Advantages of Earning a Master's Degree in Nursing

Posted on 04/12/2019

Advanced Nursing Degrees

If you have earned a Bachelor of Science in Nursing, and healthcare is your passion, then an advanced nursing degree is something worth considering. The demand for nursing has continued to grow over the years. According to the BLS (Bureau of Labor Statistics), employment in healthcare occupations is projected to grow 18 percent from 2016 to 2026. The demand is projected to grow, mainly due to the aging population’s increased need for healthcare services.

If you are still contemplating the value of a master’s degree in nursing, read on to learn about some of its top benefits.

Specialization
The greatest value of a master’s degree in nursing is that it allows for specialization in the field of your choice. While a bachelor’s degree helps you learn how to give basic nursing care and implement orders, a master’s degree enables you to delve deeper into a specific subject. For example, you could choose to focus on leadership roles in the specialization of mental health, and a master’s degree in nursing could help in qualifying for employment opportunities in this area.

A Gateway to Teaching Assignments
According to AACN’s (American Association of Colleges of Nursing) report on 2016-2017 Enrollment and Graduate Programs in Nursing, U.S. nursing schools turned away over 64,000 qualified applicants from baccalaureate and graduate nursing programs in 2016. One of the main reasons for this was an insufficient number of qualified faculty. After earning an advanced nursing degree, you could choose to become a nurse educator, where you can assume the role of a mentor, who helps others just beginning their career in the field of nursing.

Continued Education
Most nursing degree holders continue to gain knowledge and work toward greater mastery. Many whom aspire to be PhD’s in their area of interest. Obtaining a PhD would mean you would be able to contribute to research areas and work with minimal supervision. You can enroll in a PhD program only if you hold a Master of Science in Nursing or another master’s degree in the healthcare field.

While not everyone will go on to enroll in a PhD program, the fact that healthcare industry jobs are expanding due to the increasing need for healthcare, leads to a greater need for nurses in management roles. A master’s degree is needed to fill the requirements for these roles.

Career Advancement
Many master’s degree programs focus on creating leaders. This means that nurses with a master’s degree could continue to grow in various roles within the hospital – right from mentor roles to management. They would be expected to handle coordination and communication as well. Nurses with a specialization are also considered important decision makers and stakeholders in policy matters. These diverse roles help nurses gain a better view of hospital operations and go beyond caring for their patients.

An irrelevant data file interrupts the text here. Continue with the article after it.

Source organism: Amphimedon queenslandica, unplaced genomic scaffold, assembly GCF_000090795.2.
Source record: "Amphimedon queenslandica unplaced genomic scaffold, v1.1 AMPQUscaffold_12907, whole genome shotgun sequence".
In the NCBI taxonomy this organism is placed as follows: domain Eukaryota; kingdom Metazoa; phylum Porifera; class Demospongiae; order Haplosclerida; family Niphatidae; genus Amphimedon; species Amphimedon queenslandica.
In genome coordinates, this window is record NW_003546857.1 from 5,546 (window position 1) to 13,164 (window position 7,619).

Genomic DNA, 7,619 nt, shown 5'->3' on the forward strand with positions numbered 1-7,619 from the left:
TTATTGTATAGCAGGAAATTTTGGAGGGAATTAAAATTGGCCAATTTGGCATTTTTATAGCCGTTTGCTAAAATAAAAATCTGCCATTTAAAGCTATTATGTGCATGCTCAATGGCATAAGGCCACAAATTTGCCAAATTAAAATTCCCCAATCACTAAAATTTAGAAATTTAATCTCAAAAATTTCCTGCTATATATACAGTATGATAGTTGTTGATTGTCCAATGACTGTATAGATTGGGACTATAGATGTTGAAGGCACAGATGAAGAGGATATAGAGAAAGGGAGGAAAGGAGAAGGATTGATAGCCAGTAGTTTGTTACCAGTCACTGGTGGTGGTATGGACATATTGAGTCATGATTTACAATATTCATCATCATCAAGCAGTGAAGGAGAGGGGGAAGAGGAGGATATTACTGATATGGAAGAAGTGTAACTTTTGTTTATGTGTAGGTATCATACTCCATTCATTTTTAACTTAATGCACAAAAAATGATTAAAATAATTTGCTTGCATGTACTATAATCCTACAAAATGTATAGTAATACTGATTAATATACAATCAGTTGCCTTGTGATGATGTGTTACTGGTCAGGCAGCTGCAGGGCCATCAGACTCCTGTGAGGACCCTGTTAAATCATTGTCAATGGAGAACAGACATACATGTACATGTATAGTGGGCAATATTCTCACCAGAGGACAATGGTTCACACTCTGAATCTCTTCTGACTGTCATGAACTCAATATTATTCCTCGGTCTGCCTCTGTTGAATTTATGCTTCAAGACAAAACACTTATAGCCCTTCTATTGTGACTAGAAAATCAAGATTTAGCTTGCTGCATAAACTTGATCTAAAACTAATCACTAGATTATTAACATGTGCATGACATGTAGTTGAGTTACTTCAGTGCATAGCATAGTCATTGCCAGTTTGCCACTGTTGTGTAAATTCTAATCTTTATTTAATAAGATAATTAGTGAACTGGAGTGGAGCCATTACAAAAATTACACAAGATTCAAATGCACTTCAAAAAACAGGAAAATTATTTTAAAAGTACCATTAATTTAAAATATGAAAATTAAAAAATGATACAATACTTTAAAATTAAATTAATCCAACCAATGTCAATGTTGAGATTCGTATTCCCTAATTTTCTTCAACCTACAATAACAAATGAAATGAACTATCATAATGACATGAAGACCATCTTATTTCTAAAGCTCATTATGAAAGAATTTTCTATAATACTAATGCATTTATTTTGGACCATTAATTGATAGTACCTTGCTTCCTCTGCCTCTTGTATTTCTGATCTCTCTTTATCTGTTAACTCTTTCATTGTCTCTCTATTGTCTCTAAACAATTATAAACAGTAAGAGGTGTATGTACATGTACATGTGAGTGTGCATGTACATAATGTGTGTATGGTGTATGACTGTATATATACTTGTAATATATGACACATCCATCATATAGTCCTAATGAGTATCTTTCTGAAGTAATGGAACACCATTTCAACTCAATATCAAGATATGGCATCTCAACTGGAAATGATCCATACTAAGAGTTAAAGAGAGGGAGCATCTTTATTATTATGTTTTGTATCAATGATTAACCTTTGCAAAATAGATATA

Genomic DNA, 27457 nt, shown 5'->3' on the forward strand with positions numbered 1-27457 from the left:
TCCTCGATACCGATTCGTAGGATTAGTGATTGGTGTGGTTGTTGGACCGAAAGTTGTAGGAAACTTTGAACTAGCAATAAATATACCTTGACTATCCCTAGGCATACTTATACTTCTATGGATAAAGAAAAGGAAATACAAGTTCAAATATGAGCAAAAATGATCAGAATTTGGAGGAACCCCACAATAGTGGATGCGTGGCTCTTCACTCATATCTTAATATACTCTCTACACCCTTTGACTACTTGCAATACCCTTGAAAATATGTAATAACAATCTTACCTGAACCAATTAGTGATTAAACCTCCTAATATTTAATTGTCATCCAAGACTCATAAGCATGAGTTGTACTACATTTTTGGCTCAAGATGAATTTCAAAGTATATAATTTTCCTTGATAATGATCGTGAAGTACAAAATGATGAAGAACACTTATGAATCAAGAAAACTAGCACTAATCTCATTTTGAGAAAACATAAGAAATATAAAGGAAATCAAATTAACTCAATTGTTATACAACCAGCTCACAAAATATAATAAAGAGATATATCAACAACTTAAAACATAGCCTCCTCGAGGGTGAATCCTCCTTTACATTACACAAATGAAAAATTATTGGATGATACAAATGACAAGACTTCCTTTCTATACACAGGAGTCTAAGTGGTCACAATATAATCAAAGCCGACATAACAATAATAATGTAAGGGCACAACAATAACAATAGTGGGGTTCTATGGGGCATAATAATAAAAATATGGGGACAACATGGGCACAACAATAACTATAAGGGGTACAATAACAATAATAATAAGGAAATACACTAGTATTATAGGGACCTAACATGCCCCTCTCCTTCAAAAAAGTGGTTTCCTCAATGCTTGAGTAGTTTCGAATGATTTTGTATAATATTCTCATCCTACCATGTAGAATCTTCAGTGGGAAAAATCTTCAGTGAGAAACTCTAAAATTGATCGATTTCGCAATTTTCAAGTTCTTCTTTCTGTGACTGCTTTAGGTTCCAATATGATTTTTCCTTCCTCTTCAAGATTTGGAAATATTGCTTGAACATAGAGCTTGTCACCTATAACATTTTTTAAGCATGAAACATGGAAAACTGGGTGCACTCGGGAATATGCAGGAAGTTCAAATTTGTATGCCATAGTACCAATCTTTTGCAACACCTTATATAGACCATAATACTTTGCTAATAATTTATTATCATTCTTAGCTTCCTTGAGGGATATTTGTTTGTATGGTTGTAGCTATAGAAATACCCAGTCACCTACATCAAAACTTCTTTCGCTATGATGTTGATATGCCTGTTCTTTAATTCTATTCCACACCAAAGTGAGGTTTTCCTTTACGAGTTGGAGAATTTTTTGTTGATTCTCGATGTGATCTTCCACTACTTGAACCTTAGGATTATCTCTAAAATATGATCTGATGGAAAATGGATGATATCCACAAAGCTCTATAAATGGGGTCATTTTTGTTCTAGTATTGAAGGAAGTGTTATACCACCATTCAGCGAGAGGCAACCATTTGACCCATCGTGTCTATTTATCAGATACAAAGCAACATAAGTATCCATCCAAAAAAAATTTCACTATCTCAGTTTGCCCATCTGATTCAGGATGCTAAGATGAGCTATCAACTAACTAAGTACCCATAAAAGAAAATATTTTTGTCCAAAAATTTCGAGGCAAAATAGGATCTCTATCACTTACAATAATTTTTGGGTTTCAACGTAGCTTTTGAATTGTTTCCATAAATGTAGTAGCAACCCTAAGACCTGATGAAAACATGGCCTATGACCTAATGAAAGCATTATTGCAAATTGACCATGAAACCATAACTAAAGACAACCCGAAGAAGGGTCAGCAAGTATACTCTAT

Better Work/Life Balance and Flexibility
Once you earn a master’s degree, your work hours could improve too! The working hours of average registered graduate nurses are intense. They are on their feet for an average of 10-12 hours a day. With a master’s degree, you are eligible for management positions, many of which work on an average of 40 hours a week. With optimum working hours, you will get more time with your family as well.

You Can Study Online – Continue to Earn While You Learn
Many colleges today offer online courses in nursing. It is beneficial for nurses with a bachelor’s degree seeking to advance their careers without having to leave their jobs. These online courses, however, need a lot of dedication, commitment and time management.

WCU (West Coast University) offers an online program in nursing education and is institutionally accredited by WSCUC1 (WASC Senior College and University Commission). Our online nursing education programs are programmatically accredited by CCNE2 (Commission on Collegiate Nursing Education). Contact Us today to learn more about our online master's programs.

1 WASC Senior College and University Commission (WSCUC), 985 Atlantic Avenue, #100, Alameda, California 94501, 510-748-9001, www.wascsenior.org
2 Commission on Collegiate Nursing Education (CCNE), 655 K Street, Suite 750, Washington DC 20001, (202) 887-6791, http://www.aacnnursing.org/CCNE

WCU cannot guarantee employment. Programs vary by campus. The views and opinions expressed are those of the individuals and do not necessarily reflect the beliefs or position of the school or of any instructor or student. For graduation rates, median debt of graduates completing this program and other important information, visit westcoastuniversity.edu/disclosures.

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